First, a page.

Teton County Library presents the Foreign Policy Association’s 2014 Great Decisions Foreign Policy Series, which is free and open to the public on Monday evenings through March 17. Participants watch a short video before each discussion to get up to speed on the evening’s topic so no preparation is necessary, and drop-ins are welcome! John Hebberger Jr. and David Wendt lead the weekly conversation, covering subjects ranging from the aftermath of the Arab Spring to U.S. foreign trade policies and strategies
Briefing books are available for those that sign up for the entire series, drop-ins will receive articles at the program. Please sign-up at the library front desk to receive your briefing book.
Great Decisions Foreign Policy Series 2014
Mondays, Jan 13-March 17, 6-7:30 p.m.
Library Ordway Auditorium
Free and open to the public
Defense Technology: From robotic planes to cyberweapons to 3D printing and human enhancement, new “game-changing” technologies are moving from science fiction to battlefield reality – all during an age of fiscal austerity. But in wrestling with the new, we can actually learn a great deal from the past. What are the “killer applications” of the 21st century battlefield, and in turn, what are the issues that the U.S. must navigate in adapting to them?
Israel and the U.S.: Modern Israel’s struggles with the Palestinians have turned what was meant as a safe haven for Jews into the center of a decades-long conflict. The U.S. has stepped in as Israel’s ally due to the two countries’ shared values, providing years of unparalleled military and diplomatic support. But now those ties are being tested. The Arab Spring, Iran’s nuclear ambitions, failed peace talks, and Israel’s own decision to give Washington the cold shoulder have put new strains on the 65-year-old “special relationship.”
Turkey’s challenges: Turkey is a nation at a crossroads, a bridge over an ever-growing chasm between the East and West. Turkey’s first Prime Minister Kemal Ataturk envisioned a modern, democratic nation-state built on the ashes of the Ottoman Empire with strong ties to Europe, not the Middle East. But as the clashes between secular and religious groups and the recent protests in Taksim Square show, the soul of Turkey is still very much up for grabs.
Islamic awakening: The aftermath of the Arab Spring has resulted in unforeseen changes in the political landscape in many countries, especially regarding the role of Islam and democracy. How have the countries in the Maghreb reacted, including Tunisia, where the Arab Spring began? Is U.S. foreign policy adapting successfully to all of the changes in the region?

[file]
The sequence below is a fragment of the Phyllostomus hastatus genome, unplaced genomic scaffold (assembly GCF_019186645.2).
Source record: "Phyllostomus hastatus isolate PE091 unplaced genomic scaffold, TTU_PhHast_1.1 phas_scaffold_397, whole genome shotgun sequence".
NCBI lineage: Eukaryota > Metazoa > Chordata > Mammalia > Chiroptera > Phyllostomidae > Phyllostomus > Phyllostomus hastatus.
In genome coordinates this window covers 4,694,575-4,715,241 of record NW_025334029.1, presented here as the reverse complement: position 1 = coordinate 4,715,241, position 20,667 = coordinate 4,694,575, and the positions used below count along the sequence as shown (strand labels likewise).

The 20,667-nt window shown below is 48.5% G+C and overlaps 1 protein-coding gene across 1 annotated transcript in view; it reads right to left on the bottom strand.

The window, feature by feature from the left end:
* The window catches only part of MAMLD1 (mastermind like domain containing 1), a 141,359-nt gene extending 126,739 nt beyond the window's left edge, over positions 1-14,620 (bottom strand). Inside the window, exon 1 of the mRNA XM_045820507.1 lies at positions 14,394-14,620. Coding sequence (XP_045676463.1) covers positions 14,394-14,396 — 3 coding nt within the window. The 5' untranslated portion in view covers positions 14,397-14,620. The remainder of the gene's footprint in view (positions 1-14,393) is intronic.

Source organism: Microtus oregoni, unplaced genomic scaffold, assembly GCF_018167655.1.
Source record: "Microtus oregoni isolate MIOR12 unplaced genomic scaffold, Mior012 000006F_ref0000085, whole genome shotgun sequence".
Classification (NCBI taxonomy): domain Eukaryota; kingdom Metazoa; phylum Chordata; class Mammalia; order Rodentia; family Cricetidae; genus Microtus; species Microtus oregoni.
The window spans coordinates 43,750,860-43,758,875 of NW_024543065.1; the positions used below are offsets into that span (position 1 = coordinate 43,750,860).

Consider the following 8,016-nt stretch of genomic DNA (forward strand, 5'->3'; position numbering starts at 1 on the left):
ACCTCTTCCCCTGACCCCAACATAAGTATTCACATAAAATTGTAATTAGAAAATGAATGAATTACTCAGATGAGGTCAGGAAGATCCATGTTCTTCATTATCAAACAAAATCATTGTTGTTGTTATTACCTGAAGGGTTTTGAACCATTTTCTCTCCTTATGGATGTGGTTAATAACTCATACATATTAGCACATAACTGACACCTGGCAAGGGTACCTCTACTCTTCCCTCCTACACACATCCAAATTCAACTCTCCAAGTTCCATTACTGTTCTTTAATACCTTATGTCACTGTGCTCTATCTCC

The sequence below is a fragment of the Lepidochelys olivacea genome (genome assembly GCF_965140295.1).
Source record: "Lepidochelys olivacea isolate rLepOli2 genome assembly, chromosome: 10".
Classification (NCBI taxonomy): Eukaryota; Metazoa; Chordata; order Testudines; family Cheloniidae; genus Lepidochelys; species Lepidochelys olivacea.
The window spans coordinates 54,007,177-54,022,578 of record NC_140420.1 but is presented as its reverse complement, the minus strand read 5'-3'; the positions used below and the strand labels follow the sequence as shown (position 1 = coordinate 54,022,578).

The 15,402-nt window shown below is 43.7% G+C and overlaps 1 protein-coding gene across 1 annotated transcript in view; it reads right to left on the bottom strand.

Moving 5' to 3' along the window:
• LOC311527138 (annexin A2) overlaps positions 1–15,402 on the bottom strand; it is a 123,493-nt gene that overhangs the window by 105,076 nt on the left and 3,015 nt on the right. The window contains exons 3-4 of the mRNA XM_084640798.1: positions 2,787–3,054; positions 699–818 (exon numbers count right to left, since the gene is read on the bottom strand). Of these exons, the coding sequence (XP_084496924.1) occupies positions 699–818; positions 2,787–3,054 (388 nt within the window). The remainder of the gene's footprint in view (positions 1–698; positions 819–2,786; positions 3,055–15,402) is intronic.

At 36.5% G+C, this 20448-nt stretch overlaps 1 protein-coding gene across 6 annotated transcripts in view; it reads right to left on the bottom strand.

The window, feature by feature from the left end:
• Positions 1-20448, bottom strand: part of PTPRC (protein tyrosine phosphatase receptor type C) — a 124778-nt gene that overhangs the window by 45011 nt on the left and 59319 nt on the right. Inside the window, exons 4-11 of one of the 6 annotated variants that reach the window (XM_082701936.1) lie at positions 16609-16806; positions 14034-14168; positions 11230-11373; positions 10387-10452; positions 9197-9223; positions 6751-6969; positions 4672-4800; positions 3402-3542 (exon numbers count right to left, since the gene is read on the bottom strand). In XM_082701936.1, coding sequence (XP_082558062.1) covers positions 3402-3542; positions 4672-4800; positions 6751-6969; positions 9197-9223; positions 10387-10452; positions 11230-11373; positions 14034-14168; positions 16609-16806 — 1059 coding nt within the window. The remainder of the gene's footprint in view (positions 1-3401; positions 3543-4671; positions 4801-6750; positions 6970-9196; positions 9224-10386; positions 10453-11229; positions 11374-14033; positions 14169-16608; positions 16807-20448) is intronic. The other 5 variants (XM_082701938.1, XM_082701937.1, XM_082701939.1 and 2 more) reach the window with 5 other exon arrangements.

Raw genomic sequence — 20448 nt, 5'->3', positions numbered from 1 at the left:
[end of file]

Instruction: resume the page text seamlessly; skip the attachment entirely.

Energy Independence: Energy independence, by taking the bargaining chip of oil dependence off the table, would be good for American foreign policy. But the very technological advances that make independence possible have created a dilemma for lawmakers. In a government with fixed resources, should the U.S. encourage more traditional fuel production or invest in the young technology of renewable resources?
Food and Climate: Even as a sixth of the world’s population suffers from chronic hunger, a changing climate threatens to wreak havoc on already insecure and vulnerable populations. As food and water become scarce and once fertile land becomes barren, the U.S. finds itself faced with new challenges in securing the globe. The U.S. is getting ready, but can it lead the way to climate reform?
China’s foreign policy: China has gone to great lengths to emphasize the “peaceful” nature of its meteoric rise. Yet few dispute that China is the dominant regional power in Asia – and in recent years Beijing began to flex its muscles regionally in order to advance its strategic interests. What does the rapid rise of this new superpower mean for other countries in the region, and are there potential points of conflict with the U.S. as it “pivots” to Asia?
U.S. trade policy: America’s foreign policy tools are not limited to sanctions, treaties or military campaigns – they also include the sales pitch. The logic behind this pitch, or “economic statecraft,” is simple: promote the benefits of democracy and the free market. In so doing, the U.S. will gain valuable and stable partners, both in business and in diplomacy. Now, as China and other emerging nations battle the U.S. for global influence, Secretary Kerry will take the reigns as a free market matchmaker.
Great Decisions, the format used for this Foreign Policy series, is one of the longest-running and largest national grassroots world affairs educational programs of its kind; gathering together millions of Americans in communities, classrooms and workplaces across the country to discover, discuss and decide their opinions on foreign policy. The series is organized by the nonpartisan Foreign Policy Association, a non-profit organization founded in 1918 to inspire the American public to learn more about the world.
The Foreign Policy Association also provides links to blogs and a PBS television program produced with the discussions. Learn more at http://www.fpa.org. To find out more about library programs or to see a calendar of events, visit online at http://www.TCLib.org.
Teton County Library offers open and equal access to information, literature and ideas…to encourage a lifetime of learning, to strengthen our evolving community, to inspire us all.